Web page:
DEVELOPING STORY: Zeek Figure Robert Craddock Accused Of Trademark Infringement And Engaging In ‘Shake-Down’ Bid Against MLM Affiliates

EDITOR’S NOTE: The story below focuses mostly on a lawsuit filed against Zeek Rewards figure Robert Craddock by a Nevada company known as BTG180. A lawsuit filed against Craddock by a Wyoming company known as OfferHubb.net Inc. makes similar claims against Craddock.

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breakingnews72DEVELOPING STORY: (4th Update 10:12 a.m. EDT Oct. 14 U.S.A.) Zeek Rewards figure Robert Craddock has been accused in a private lawsuit filed in Nevada federal court of trademark infringement and using a “shell corporation” to engage in a “shake-down” bid against affiliates of at least three MLM networks: Zeek, OfferHubb and BTG180.

The alleged shell corporation is known as Fun Club USA Inc., according to a complaint filed Feb. 5, 2014.  It has “no employees,” was  “never capitalized” and created a condition under which Craddock was able to use funds directed to the corporation by MLMers as his personal funds, the plaintiffs contend.

The plaintiffs in the case are listed as BTG180 LLC and Randall Jeffers. A second complaint against Craddock was filed on the same day, also in Nevada. Plaintiffs in that case are OfferHubb.net Inc. and David Flynn, who allege that Craddock “immediately” embarked on a web-based disparagement campaign against them after OfferHubb chose in July 2013 not to renew a contract with Craddock and FunClub USA.

OfferHubb.net Inc. further accused Craddock of misrepresenting the company, breaching the OfferHubb Terms of Service by inducing affiliates to make side deals and accept kickbacks from affiliates and cross-selling other MLM opportunities in contravention of his agreement with OfferHubb.

BTG180 is associated with a “program” known as BidsThatGive, which positioned itself as an opportunity to fight child poverty and the exploitation trades. An apparent prelaunch for BidsThatGive was conducted in July 2012, the month before the SEC moved against Zeek.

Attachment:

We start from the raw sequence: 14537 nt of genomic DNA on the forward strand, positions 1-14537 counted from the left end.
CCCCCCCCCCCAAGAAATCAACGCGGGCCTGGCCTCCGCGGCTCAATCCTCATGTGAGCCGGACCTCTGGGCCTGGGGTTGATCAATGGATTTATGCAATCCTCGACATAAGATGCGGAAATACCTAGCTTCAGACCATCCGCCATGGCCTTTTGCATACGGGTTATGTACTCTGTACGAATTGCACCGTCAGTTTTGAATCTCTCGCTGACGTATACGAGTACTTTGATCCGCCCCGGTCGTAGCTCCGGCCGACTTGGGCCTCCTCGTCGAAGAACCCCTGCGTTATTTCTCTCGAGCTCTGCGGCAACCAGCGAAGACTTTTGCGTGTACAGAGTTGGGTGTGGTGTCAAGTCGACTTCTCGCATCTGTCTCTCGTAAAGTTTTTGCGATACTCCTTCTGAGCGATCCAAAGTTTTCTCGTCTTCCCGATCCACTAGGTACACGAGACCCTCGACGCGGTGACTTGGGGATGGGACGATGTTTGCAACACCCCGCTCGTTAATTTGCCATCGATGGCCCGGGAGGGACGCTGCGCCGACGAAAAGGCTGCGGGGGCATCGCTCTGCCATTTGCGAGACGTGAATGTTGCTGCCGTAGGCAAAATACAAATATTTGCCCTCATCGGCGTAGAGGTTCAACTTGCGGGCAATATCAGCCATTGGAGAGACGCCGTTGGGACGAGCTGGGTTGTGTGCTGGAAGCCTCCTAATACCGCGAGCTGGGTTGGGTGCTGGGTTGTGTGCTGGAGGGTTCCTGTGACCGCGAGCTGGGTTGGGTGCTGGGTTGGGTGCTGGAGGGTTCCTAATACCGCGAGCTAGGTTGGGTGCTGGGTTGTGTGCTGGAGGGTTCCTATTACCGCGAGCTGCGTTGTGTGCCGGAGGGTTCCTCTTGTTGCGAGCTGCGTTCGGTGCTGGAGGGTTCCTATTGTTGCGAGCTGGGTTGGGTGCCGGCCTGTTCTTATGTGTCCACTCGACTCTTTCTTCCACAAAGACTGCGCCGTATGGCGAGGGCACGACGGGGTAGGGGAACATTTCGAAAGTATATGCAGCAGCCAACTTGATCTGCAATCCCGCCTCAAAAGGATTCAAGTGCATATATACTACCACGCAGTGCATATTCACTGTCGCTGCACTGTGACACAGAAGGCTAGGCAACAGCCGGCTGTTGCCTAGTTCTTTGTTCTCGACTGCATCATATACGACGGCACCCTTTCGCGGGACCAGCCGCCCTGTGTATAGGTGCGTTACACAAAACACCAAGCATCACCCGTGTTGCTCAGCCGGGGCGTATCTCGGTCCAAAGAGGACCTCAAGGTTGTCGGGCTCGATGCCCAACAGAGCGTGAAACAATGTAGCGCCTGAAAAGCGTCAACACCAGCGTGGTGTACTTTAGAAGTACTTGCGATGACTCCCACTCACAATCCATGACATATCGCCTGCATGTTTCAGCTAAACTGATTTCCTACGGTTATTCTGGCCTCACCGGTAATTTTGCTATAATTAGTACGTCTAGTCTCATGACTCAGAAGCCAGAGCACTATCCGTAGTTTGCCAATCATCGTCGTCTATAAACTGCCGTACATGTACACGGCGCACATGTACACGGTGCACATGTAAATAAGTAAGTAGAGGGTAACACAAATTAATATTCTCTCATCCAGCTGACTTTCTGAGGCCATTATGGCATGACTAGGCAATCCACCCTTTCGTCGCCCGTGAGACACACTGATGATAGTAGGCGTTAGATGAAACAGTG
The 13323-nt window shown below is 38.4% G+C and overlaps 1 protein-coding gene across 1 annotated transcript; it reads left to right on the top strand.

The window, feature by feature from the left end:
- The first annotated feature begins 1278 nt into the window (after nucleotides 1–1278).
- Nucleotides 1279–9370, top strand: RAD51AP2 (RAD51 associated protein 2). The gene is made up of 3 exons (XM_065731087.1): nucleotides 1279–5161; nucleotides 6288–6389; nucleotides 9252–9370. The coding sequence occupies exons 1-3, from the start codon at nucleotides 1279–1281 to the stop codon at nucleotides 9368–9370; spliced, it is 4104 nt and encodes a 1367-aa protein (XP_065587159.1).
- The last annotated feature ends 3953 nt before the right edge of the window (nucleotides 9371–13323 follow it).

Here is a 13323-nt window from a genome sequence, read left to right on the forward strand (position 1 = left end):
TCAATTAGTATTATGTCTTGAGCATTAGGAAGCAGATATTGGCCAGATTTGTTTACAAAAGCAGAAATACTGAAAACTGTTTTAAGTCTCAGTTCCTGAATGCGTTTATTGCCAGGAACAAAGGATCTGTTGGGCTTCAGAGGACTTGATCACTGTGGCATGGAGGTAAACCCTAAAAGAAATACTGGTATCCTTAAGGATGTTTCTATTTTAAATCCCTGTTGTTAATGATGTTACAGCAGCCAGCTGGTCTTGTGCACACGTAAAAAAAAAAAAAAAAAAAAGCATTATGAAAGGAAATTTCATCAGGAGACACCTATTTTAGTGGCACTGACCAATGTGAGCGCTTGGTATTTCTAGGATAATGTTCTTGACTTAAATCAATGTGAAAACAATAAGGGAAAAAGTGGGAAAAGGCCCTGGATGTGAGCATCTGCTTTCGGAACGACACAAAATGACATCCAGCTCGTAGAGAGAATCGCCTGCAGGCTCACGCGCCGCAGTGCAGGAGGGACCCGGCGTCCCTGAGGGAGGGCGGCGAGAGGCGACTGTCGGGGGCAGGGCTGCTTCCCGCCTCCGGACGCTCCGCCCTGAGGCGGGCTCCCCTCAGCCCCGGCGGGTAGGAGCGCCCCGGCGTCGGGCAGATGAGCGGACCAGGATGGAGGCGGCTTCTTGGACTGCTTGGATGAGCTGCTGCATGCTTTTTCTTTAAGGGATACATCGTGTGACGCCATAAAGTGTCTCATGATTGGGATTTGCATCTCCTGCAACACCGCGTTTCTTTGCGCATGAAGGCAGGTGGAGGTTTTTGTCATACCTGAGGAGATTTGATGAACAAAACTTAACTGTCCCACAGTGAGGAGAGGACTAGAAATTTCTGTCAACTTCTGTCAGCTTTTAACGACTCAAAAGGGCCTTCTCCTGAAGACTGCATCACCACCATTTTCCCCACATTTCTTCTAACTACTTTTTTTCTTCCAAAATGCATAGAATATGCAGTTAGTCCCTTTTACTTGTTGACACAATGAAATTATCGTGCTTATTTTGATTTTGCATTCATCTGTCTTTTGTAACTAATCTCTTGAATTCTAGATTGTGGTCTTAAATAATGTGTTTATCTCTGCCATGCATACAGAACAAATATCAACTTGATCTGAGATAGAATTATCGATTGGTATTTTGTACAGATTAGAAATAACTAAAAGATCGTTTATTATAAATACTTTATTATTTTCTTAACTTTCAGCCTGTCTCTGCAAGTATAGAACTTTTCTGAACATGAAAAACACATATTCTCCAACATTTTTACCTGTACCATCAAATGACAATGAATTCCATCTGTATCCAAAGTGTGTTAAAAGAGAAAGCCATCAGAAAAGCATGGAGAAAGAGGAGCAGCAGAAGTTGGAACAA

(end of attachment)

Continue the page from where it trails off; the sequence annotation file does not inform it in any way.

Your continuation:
Fun Club and Craddock are referenced in a blistering memo filed in the Zeek Ponzi- and pyramid-scheme case by the SEC on Dec. 17, 2012. In the memo, the SEC accused Craddock of encouraging Zeek affiliates “not to cooperate” with Kenneth D. Bell, the court appointed receiver. The SEC further alleged that Craddock was spreading misinformation about how the agency viewed its own case against Zeek and that Fun Club appeared to have been formed 11 days after the SEC emergency action against Zeek on Aug. 17, 2012.

Craddock has not been charged by the SEC with wrongdoing.

Despite the SEC’s December 2012 assertions against Craddock and Fun Club, however, BTG180 appears to have entered into a contract with Craddock and Fun Club on Aug. 12, 2013, just five days shy of the one-year anniversary of the SEC’s complaint against Zeek. In the August 2012 action, the agency accused Zeek of engaging in securities fraud, selling unregistered securities and operating a combined Ponzi and pyramid scheme that had gathered hundreds of millions of dollars in just shy of 20 months.

BTG180, according to its own lawsuit against Craddock and Fun Club filed in February 2014, paid Craddock and the shell company $50,000 in advance of work Craddock had agreed to perform for BTG180.

BTG180 says it wants back the $50,000 because Craddock failed to deliver. It also contends other actions by Craddock caused it to suffer damages.

Part of Craddock’s duties, according to the complaint, was to “market the BTG180 network marketing opportunity to former affiliates of the Zeek Rewards network, which had provided products similar to those provided by BTG180.”

Craddock did not perform the agreed-to work, according to the lawsuit. Instead, he attempted to “induce BTG180 to promote and incorporate into its product line a so-called checking account draft processing system known as BTM. Craddock is the founder of a corporation  known as BTM Check Draft Inc.”

Without authorization from BTG180’s Jeffers, according to the complaint, Craddock pitched his BTM check system to the members of BTG180, amid false claims that it “had been approved by BTG180” and was in the company’s product stable.

Other “confrontations” between Craddock and “BTG180 executives” ensued, and Craddock tried to “induce” BTG180 to “market other products for him,” according to the complaint.

When Craddock “continued to defy Plaintiffs requests to stop these actions,” according to the complaint, “BTG stopped paying Craddock and Fun Club.”

Under the terms of the contract, according to an exhibit in the case, Craddock and Fun Club were to receive $20,000 a month through BTG180, plus approved expenses, from Sept. 1, 2013 through Sept. 1, 2014.

Craddock also was required not to reveal BTG180’s trade secrets and proprietary information, according to the exhibit.

But at some point during contractually required Craddock visits to BTG180’s operations in Nevada, according to the complaint, BTG180 came to believe that “Craddock used a computer or several computers at BTG180’s offices to access and download and/or retain contact information of BTG180’s affiliates.”